Close to 2 – 3-million people drive for ridesharing services like Uber and Lyft in the US. Many drive part-time, while some go to full-lengths like operating fleet of cabs. No matter what your business model is, you will need to pay taxes on your income from your ridesharing business.
Now, how you register your business can influence your legal liabilities and the amount of taxes you pay. We have created this exclusive ridesharing 101 blog to help you understand the nuances of accounting, bookkeeping, and taxes.
Before we go into details, we will answer a fundamental question.
Do I Need to Register My Ridesharing Business?
Rideshare drivers are classified as independent contractors, unless you’re in California. You don’t need to register with your state government when you drive for on-demand cab services like Uber and Lyft. The IRS will automatically consider your ridesharing business as a sole proprietorship, with no requirements for legal documentation.
Operating as a sole proprietor is the simplest way to manage your business. However, registering yourself as an LLC or S corp may have some legal and tax benefits.
In that case, you will have to get your business in the books of government at various levels.
Which is the Appropriate Business Entity?
Most businesses around you fall under five main types of entities. Most rideshare drivers who operate as one man go for the sole proprietorship model. The main differences between the entities boil down to three main factors-
- Ownership structure (how many people run the business)
- Degree of protection from personal liabilities, debts, and business obligations
- Nature of taxation
You can enjoy certain legal and tax benefits by registering your ridesharing business as an LLC or S corp. We will come to that in more details later. Here’s a quick summary table of the advantages and disadvantages of the relevant entity types for most rideshare drivers.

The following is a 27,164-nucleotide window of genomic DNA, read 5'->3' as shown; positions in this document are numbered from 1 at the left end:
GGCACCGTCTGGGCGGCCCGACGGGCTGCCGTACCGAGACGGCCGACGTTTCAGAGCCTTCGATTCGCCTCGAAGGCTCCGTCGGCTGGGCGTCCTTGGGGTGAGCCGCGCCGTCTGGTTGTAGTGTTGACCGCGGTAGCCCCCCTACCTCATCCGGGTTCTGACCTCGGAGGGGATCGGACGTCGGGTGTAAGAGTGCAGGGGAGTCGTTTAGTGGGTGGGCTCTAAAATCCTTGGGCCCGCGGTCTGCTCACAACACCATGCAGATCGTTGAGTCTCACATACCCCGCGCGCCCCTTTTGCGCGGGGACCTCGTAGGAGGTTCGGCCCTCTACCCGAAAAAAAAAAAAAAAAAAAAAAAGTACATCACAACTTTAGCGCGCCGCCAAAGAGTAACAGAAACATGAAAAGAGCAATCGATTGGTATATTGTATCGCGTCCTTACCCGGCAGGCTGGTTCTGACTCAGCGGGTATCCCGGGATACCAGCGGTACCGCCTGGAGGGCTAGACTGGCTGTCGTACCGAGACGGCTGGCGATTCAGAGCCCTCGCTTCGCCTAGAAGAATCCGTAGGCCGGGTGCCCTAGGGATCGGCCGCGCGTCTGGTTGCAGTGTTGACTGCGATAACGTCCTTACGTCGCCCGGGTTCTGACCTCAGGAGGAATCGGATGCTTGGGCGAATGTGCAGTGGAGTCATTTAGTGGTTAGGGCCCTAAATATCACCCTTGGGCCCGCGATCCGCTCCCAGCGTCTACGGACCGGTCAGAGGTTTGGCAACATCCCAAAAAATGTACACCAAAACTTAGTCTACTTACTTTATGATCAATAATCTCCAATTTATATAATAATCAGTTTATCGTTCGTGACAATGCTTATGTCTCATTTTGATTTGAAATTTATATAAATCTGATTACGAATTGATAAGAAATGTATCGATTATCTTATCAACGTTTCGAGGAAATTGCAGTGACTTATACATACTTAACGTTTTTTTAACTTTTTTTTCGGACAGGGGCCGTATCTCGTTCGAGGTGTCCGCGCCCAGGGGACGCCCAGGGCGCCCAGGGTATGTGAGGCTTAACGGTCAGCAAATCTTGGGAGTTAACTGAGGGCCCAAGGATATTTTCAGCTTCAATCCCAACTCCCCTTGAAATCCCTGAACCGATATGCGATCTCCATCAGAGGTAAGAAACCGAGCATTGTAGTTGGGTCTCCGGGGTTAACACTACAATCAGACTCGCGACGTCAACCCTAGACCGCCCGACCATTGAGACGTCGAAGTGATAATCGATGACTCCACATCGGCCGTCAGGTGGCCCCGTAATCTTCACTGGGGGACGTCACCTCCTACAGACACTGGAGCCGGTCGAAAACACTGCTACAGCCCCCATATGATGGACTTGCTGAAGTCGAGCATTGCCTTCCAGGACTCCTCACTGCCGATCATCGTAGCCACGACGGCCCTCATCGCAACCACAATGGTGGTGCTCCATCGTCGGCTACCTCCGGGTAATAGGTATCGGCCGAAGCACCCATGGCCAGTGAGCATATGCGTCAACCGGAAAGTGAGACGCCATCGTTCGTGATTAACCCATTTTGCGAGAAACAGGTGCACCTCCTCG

Sole Proprietorship Vs. LLC: A Closer Inspection of Both Models
The default model of business the IRS puts you in when you drive for ridesharing will be a sole proprietorship. It’s also the simplest, cheapest, and easy to manage.
As we said earlier, a sole proprietorship also needs no special legal documentation or registration. Naturally, most rideshare drivers go for this entity for its hassle-free setup.
However, the business risks might be higher in the case of a sole proprietorship. There will be no difference between you and your business under the law As a result, any company asset or liability will be tied to your name.
Additionally, you will be personally responsible for meeting borrowings made by businesses and lawsuits.
The implications of ridesharing and carrying countless people in the vehicle can also make the driver vulnerable. You may attract more legal action than other professions and industries.
Business taxes are treated along with your individual filings. IRS will take income tax and self-employment tax on profits from your ridesharing business.
A sole proprietorship can make sense if-
- You are just giving ridesharing a try
- Driving part-time or temporarily to earn side income
- You have another main earning source or employment
Limited liability company (LLC)
As the name implies, an LLC offers a degree of protection for rideshare drivers. Your business is going to be a different legal entity when you register as an LLC. This makes you free from liabilities like a corporation and the opportunity to enjoy personal tax filings like a sole proprietor.
LLCs are not subject to as many regulatory requirements like corporations and can protect drivers’ personal assets. You can safeguard your personal investments and properties (like your house and car) in case of debts and lawsuits against your LLC.